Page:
Top Tips for an Efficient Compressed Air System

The performance of compressed air powered equipment and tools is often restricted by inadequate air pressure and flow due to a poorly designed compressed air reticulation system

Poor equipment performance can also be caused by contamination affecting the equipment due to corrosion in the air system and inadequate filtration.

Here are some top tips for an efficient compressed air distribution system.

  • Ring main:

In most cases it is a real advantage to incorporate a ring main line. Ring main systems allow the air to flow in either direction to get to the point of demand by the path of least resistance. Typically you can multiply the capacity of a single line main by 1.5 if the same size pipe is designed as a ring main. For example, if a 50mm straight pipe is rated at 500cfm at 100psi, that same pipe in a ring main system would be rated at 750cfm at 100psi

  • Feeder pipe:

Feed the ring main from the compressor room with a feeder pipe at least one pipe size larger than the ring main itself. This is important because the ring main system has 1.5x the flow capacity of a straight length of pipe and a smaller sized feeder will create a flow restriction.

  • Quick couplings:

It is vital to select quick couplings that have a high flow rate wherever possible as cheaper models can restrict flow unnecessarily. Quick couplings should only be used where quick disconnection of air tools, spray guns or other handheld equipment is required. Any connection of stationary equipment should be hard piped or with a flexible hose after a ball valve.

  • Elbows:

The pipework should be designed avoid the use of elbows where possible as they can cause the equivalent pressure drop of resistance from1 to 3 metres of pipe, depending on the type and size of the fitting. Radius bends have much less flow restriction than elbows. Try to keep pipework as straight as possible and avoid the considerable added expense and loss of efficiency resulting from running pipes around columns and roof beams.

  • Future expansion:

If future expansion or additional demand is likely, it is much more cost effective to plan for it now compared with the disruption and additional expense of increasing pipe sizes at a later date. Even the simple addition of isolating valves at key points saves later disruption

  • Leakage:

Any leakage is unacceptable, but a totally leak free system is often very time consuming and expensive to achieve in an existing installation. Multiple invisible leaks can add up to hundreds of dollars wasted.  An overnight leak test should not, however, result in a pressure drop of more than 10%. In new installations leak free systems are typically much easier to achieve using HDPE, aluminium, or stainless-steel pipe compared with old traditional threaded galvanized iron systems. Of these alternatives, mechanically pressfit- jointed stainless-steel pipe systems provide very cost effective, durable and leak-free solutions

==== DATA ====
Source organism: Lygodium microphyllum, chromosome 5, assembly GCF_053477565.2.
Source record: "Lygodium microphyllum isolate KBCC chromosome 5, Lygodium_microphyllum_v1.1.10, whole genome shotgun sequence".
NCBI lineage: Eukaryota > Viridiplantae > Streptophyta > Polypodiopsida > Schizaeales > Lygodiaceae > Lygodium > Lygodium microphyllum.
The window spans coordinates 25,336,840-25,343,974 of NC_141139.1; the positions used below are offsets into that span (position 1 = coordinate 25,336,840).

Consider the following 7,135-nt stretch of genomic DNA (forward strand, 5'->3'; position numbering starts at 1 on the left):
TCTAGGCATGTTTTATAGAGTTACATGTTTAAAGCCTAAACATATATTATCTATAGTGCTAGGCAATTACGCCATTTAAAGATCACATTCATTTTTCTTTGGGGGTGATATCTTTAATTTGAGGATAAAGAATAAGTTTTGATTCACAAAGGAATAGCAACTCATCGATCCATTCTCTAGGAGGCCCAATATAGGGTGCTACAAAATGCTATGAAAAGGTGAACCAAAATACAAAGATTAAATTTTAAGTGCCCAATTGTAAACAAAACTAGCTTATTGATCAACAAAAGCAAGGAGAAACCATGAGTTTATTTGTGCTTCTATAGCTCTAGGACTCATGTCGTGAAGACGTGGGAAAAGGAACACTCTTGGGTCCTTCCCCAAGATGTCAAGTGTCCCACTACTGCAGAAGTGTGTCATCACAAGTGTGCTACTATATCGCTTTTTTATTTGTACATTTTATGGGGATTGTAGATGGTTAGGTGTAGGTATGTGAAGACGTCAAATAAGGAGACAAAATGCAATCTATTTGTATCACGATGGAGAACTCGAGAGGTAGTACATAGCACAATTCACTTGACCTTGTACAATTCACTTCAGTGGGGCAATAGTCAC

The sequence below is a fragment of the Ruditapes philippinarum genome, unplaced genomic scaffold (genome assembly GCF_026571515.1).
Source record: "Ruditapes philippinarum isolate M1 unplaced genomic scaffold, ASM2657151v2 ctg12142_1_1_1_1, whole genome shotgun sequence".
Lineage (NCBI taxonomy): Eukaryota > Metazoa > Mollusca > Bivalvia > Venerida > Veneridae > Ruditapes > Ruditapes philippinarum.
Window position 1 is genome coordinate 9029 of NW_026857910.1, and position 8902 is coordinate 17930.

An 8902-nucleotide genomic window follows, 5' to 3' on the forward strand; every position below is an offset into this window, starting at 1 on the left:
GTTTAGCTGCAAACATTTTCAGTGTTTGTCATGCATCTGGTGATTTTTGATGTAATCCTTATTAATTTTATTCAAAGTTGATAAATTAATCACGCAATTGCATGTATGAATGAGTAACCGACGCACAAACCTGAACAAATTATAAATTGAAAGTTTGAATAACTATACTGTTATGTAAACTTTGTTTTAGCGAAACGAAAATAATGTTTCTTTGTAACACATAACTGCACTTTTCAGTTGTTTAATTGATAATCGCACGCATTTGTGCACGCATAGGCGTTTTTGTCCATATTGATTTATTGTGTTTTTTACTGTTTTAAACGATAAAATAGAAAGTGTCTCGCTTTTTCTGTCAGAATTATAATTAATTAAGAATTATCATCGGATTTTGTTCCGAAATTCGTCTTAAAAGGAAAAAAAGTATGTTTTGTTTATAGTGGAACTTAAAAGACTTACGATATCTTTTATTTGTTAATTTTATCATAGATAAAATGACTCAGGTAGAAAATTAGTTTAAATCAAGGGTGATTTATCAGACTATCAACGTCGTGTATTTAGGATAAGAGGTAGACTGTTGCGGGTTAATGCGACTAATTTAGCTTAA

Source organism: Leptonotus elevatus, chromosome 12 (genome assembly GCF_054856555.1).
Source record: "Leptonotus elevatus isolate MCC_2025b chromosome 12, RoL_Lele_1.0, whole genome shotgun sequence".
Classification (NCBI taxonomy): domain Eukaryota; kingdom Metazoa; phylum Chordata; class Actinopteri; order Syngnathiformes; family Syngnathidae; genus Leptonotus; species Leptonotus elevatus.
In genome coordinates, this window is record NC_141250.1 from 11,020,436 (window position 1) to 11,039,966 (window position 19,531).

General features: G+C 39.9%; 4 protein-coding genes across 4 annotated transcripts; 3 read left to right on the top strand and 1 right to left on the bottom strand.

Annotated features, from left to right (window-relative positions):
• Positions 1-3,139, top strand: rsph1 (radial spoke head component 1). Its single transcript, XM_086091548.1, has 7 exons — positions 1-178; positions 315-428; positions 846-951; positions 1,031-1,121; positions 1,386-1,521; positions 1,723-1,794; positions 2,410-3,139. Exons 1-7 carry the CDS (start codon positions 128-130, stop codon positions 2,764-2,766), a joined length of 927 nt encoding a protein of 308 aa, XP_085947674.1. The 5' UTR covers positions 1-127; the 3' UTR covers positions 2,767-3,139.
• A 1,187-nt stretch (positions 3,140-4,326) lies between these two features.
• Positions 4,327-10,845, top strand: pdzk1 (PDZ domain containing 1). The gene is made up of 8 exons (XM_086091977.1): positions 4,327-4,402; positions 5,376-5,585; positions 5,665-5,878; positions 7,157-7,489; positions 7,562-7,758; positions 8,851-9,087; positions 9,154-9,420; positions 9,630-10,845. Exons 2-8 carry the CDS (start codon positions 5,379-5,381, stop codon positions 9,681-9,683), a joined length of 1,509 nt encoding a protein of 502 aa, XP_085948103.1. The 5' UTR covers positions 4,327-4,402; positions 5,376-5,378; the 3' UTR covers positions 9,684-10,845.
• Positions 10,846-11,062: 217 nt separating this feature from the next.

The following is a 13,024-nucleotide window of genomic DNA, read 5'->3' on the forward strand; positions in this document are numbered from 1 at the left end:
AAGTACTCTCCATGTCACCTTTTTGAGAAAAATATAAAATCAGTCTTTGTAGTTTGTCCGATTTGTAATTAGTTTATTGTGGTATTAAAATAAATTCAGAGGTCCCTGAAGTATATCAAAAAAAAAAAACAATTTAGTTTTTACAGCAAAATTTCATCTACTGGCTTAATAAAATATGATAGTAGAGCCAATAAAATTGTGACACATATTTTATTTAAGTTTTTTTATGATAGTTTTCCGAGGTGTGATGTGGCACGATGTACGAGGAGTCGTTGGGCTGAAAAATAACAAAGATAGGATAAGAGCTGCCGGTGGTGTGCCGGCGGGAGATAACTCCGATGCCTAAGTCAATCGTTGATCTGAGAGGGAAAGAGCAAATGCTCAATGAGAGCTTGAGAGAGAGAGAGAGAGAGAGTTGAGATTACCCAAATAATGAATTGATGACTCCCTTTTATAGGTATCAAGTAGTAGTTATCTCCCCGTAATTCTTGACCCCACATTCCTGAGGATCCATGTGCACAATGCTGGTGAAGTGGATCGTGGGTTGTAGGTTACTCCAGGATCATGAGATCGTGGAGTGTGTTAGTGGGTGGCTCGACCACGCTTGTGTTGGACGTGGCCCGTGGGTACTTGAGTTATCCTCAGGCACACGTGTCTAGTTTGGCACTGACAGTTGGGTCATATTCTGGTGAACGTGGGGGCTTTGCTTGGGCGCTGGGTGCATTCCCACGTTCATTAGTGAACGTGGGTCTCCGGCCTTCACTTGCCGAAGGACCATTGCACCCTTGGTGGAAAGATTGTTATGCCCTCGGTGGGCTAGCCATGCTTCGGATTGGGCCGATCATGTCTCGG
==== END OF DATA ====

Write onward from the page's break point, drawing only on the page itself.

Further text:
• Condensate drainage:

Any low point in the system should have provision for condensate drainage. Low points can cause blockages or restrictions to airflow due to a buildup of contaminants at that point.

  • Drip leg drain drainage:

All outlet droppers that come off the bottom of the main line should have a drain valve at the bottom of the drip leg for easy removal of any condensation that may have precipitated in the pipework.

  • Isolation valves:

Install tees with isolation valves, at key points around the main piping system so that future expansions and modifications of the system can be more easily and cost-effectively installed.

  • Dropper pipes:

Best practice is to install a dryer in the compressor room to remove all moisture from the air. If however the dryer should fail or be inadvertently turned off, some strategically placed droppers with drip leg drains should in incorporated at points in the system where condensate and contaminants actually accumulate.

Most droppers do not need to come off the top of the main header pipe and the main header does not need to fall to a corner with a drip leg drain installed. This form of layout is only effective if the header pipe is significantly increased in size to reduce the air velocity and prevent the air from pushing the water along the pipe to where it is going.

Do you have questions? For more information and inquiries, contact (03) 9765 5600.